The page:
8 Frustrating Breastfeeding Challenges—and Solutions
From latching issues to supply problems, thrush to mastitis, breastfeeding issues are common among new moms! Our expert resolves your more pressing (and painful!) breastfeeding challenges.
Thrush is another name for a yeast infection. When breastfeeding, if either you or your Baby develops a yeast infection, you will both be affected and should both be treated. It is sometimes difficult to determine who has started the infection.
What causes thrush? A baby may have been exposed to yeast in the course of being delivered. A mom who has been prone to vaginal yeast infections may be more prone to thrush. If you received any antibiotics during labor (if the yeast infection occurs early in the postpartum period) or if you are taking antibiotics for another reason, this may be a factor. Antibiotics work to kill of harmful bacteria and in the process can kill off “good bacteria” that helps to keep yeast in check in your body. Yeast thrives on moisture and sugar—both of which are in abundance when you are breastfeeding!
Mom’s symptoms of thrush include:
- Itching, burning or “pins and needles” feeling of the nipples and sometimes into the breast
- Reddening, shiny or appearance of your nipples
- Painful latch
- Pain during and after feeds
Baby’s thrush symptoms include:
- Fussiness with feeds (if her mouth is sore, drinking may be uncomfortable)
- Bright red, raised patchy diaper rash that is difficult to clear up
- White spots in her mouth (not all babies will have this symptom)
General thrush guidelines for mom:
- Start with a visit to a lactation consultant and/ or be diagnosed by your doctor.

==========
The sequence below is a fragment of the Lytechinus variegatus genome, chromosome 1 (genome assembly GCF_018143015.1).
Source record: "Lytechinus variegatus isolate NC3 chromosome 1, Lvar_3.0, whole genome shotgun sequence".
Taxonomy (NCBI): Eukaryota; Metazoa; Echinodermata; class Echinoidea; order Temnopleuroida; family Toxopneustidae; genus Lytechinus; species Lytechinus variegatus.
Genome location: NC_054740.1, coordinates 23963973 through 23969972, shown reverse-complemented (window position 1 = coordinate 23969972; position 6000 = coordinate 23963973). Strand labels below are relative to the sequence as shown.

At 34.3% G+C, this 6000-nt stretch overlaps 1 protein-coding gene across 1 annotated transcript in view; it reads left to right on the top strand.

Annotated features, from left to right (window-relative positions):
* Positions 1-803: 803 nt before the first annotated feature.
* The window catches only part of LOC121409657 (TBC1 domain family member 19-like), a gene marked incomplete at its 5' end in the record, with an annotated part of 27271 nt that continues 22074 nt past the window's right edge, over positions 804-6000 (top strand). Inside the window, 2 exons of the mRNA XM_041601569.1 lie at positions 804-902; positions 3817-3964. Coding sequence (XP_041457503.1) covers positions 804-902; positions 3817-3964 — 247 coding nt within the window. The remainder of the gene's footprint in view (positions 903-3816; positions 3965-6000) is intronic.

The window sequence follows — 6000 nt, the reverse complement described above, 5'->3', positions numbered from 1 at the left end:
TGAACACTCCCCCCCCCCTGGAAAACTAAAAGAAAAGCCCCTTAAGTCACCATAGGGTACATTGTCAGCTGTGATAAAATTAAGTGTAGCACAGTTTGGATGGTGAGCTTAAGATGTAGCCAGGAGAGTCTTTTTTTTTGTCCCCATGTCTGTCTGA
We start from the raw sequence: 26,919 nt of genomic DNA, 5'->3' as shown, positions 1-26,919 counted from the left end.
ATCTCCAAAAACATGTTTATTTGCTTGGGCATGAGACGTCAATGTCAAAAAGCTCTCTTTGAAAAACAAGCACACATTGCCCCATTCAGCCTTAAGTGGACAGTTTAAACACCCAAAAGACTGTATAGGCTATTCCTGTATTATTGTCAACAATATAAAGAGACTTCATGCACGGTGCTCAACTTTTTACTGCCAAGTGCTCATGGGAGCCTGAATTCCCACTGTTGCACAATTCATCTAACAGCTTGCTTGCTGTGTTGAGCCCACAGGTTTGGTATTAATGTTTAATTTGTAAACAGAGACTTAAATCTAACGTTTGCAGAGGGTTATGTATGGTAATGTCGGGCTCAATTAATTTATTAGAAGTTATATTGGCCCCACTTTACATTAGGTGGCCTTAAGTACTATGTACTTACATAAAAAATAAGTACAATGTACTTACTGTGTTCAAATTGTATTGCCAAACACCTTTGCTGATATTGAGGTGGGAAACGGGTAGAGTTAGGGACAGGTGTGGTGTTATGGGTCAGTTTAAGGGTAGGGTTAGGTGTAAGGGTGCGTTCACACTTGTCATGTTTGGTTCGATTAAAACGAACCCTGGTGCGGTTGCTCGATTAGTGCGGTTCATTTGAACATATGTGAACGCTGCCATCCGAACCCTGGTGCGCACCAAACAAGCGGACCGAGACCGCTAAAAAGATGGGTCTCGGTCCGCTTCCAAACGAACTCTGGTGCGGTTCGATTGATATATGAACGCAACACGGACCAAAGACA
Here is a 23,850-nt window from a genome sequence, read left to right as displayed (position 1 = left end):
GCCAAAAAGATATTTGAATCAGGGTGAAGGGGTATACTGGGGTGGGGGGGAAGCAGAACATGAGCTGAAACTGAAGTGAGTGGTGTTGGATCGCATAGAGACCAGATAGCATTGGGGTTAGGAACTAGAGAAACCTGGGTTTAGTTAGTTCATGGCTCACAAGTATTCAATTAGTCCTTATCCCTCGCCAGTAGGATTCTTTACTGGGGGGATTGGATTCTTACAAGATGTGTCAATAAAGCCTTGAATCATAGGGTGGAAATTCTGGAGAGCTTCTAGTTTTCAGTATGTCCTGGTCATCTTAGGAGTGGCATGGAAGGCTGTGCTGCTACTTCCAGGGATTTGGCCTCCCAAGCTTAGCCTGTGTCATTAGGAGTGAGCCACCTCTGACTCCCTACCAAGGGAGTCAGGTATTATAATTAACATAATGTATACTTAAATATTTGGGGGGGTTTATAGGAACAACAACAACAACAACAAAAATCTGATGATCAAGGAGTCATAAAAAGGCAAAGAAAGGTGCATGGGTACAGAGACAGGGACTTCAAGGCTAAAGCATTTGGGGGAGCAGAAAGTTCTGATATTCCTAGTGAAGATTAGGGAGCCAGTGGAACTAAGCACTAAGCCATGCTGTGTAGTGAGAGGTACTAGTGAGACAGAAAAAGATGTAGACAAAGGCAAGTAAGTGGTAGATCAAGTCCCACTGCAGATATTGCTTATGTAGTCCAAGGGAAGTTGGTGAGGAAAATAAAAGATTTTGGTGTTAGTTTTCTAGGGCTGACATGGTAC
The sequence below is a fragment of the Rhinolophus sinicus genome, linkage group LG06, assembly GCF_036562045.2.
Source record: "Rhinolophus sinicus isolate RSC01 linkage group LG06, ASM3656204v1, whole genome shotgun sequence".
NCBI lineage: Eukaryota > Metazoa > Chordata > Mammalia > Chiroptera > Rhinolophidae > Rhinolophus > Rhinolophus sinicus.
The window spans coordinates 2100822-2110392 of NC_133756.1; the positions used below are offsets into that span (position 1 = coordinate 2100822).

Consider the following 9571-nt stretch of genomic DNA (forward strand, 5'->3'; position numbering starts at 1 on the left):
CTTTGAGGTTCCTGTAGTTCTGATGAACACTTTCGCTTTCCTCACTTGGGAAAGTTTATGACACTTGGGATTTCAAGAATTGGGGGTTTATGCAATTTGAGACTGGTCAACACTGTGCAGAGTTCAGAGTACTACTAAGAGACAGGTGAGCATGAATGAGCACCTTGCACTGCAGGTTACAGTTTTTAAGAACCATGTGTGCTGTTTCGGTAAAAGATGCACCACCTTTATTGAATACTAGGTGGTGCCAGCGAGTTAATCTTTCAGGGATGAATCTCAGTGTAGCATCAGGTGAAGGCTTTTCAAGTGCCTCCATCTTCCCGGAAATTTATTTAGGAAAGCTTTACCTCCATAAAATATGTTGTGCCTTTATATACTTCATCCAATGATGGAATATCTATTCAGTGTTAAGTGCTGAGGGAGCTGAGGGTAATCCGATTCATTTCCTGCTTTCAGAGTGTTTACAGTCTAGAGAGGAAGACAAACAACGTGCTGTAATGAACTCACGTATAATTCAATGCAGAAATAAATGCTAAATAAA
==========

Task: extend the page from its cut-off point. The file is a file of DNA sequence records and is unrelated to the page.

- Begin treatment of both you and Baby right away.
- Insist that all family members who are caring for the baby practice scrupulous hand washing techniques.
- Wash all bottles, nipples, or pacifiers that the baby is using in hot water after each use.
- Sterilize breast pump parts if you are using one.
- Change breast pads frequently to cut down on moisture.
- Wash bras and clothing in hot water.
- Try taking in lactobacillus acidophilus (either in yogurt or as a dietary supplement) to boost/support your intestinal flora.
- Talk to your pediatrician about acidophilus supplements for your baby.
- Allow your nipples to air dry when possible after showers and feedings.
- Reduce your dietary sugar intake. (Remember: yeast loves sugar!)
- Rest! Anything you can do to help boost your body’s overall health will help!
Thrush treatments include:
- Nystatin cream (an anti-fungal agent) to be applied to your nipples after feeding and areola for about 10 days.
- Nystatin drops to be swabbed inside your baby’s cheeks and mouth after feeding for about 10 days.
- Anti-fungal diaper cream to help clear up diaper rash.
- If the cream is not working, your doctor may recommend trying a course of oral medication called Diflucan for 14 days (sometimes longer).
- Gentian violet—a dye that when comes into contact with yeast, kills it —may be recommended. This is a messy proposition but can work effectively if nothing else is working. It involves using a cotton swab to paint the inside of the baby’s cheeks and mouth. Check with your health care provider for tips on safe and effective use.
- A vinegar rinse—one tablespoon of white vinegar in one cup of water. Rinse nipples and allow to air dry. You can also use this on the baby’s diaper rash.
Take all medication and complete all recommended course of treatment—just because you are feeling the symptoms improve; yeast can be stubborn and can flare up again—be diligent!
Once you begin to treat the yeast, you should notice symptoms improving over a few days. If you are not noticing an improvement, make sure to follow up with your health care provider.
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